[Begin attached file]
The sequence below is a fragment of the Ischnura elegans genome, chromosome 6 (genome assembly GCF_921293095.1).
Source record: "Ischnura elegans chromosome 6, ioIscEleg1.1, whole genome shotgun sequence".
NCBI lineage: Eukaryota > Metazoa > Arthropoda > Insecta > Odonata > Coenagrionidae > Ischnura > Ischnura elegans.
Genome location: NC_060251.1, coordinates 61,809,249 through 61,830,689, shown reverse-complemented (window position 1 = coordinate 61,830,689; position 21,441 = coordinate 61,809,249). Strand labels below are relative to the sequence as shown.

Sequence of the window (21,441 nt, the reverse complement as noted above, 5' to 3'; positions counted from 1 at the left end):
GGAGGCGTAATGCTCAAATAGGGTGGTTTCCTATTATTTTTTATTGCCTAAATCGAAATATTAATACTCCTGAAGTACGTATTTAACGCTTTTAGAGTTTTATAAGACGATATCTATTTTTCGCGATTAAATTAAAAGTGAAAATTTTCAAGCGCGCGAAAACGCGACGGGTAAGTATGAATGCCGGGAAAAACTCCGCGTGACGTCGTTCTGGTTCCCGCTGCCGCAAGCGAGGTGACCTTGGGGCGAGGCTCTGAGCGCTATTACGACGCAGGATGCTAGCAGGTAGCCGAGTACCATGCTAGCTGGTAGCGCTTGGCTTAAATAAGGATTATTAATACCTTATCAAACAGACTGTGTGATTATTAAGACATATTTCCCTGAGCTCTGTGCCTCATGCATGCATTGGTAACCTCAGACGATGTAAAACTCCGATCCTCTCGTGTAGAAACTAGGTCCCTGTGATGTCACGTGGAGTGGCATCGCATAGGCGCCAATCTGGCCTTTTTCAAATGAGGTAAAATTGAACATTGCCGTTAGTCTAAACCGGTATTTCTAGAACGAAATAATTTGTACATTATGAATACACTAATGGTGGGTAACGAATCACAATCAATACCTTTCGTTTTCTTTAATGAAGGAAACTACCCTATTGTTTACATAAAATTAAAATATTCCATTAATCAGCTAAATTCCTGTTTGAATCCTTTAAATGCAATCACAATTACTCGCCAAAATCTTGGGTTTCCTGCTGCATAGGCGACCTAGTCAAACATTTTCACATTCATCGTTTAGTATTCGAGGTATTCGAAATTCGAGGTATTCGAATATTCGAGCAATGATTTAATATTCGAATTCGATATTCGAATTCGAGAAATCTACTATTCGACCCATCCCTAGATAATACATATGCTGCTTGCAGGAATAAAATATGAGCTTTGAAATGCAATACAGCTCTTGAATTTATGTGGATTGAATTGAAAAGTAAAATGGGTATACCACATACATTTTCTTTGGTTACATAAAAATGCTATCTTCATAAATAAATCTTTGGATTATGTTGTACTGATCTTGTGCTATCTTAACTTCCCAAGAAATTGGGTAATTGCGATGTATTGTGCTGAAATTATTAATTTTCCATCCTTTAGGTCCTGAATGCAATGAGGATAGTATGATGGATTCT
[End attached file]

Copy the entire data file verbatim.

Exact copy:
The sequence below is a fragment of the Ischnura elegans genome, chromosome 6 (genome assembly GCF_921293095.1).
Source record: "Ischnura elegans chromosome 6, ioIscEleg1.1, whole genome shotgun sequence".
NCBI lineage: Eukaryota > Metazoa > Arthropoda > Insecta > Odonata > Coenagrionidae > Ischnura > Ischnura elegans.
Genome location: NC_060251.1, coordinates 61,809,249 through 61,830,689, shown reverse-complemented (window position 1 = coordinate 61,830,689; position 21,441 = coordinate 61,809,249). Strand labels below are relative to the sequence as shown.

Sequence of the window (21,441 nt, the reverse complement as noted above, 5' to 3'; positions counted from 1 at the left end):
GGAGGCGTAATGCTCAAATAGGGTGGTTTCCTATTATTTTTTATTGCCTAAATCGAAATATTAATACTCCTGAAGTACGTATTTAACGCTTTTAGAGTTTTATAAGACGATATCTATTTTTCGCGATTAAATTAAAAGTGAAAATTTTCAAGCGCGCGAAAACGCGACGGGTAAGTATGAATGCCGGGAAAAACTCCGCGTGACGTCGTTCTGGTTCCCGCTGCCGCAAGCGAGGTGACCTTGGGGCGAGGCTCTGAGCGCTATTACGACGCAGGATGCTAGCAGGTAGCCGAGTACCATGCTAGCTGGTAGCGCTTGGCTTAAATAAGGATTATTAATACCTTATCAAACAGACTGTGTGATTATTAAGACATATTTCCCTGAGCTCTGTGCCTCATGCATGCATTGGTAACCTCAGACGATGTAAAACTCCGATCCTCTCGTGTAGAAACTAGGTCCCTGTGATGTCACGTGGAGTGGCATCGCATAGGCGCCAATCTGGCCTTTTTCAAATGAGGTAAAATTGAACATTGCCGTTAGTCTAAACCGGTATTTCTAGAACGAAATAATTTGTACATTATGAATACACTAATGGTGGGTAACGAATCACAATCAATACCTTTCGTTTTCTTTAATGAAGGAAACTACCCTATTGTTTACATAAAATTAAAATATTCCATTAATCAGCTAAATTCCTGTTTGAATCCTTTAAATGCAATCACAATTACTCGCCAAAATCTTGGGTTTCCTGCTGCATAGGCGACCTAGTCAAACATTTTCACATTCATCGTTTAGTATTCGAGGTATTCGAAATTCGAGGTATTCGAATATTCGAGCAATGATTTAATATTCGAATTCGATATTCGAATTCGAGAAATCTACTATTCGACCCATCCCTAGATAATACATATGCTGCTTGCAGGAATAAAATATGAGCTTTGAAATGCAATACAGCTCTTGAATTTATGTGGATTGAATTGAAAAGTAAAATGGGTATACCACATACATTTTCTTTGGTTACATAAAAATGCTATCTTCATAAATAAATCTTTGGATTATGTTGTACTGATCTTGTGCTATCTTAACTTCCCAAGAAATTGGGTAATTGCGATGTATTGTGCTGAAATTATTAATTTTCCATCCTTTAGGTCCTGAATGCAATGAGGATAGTATGATGGATTCT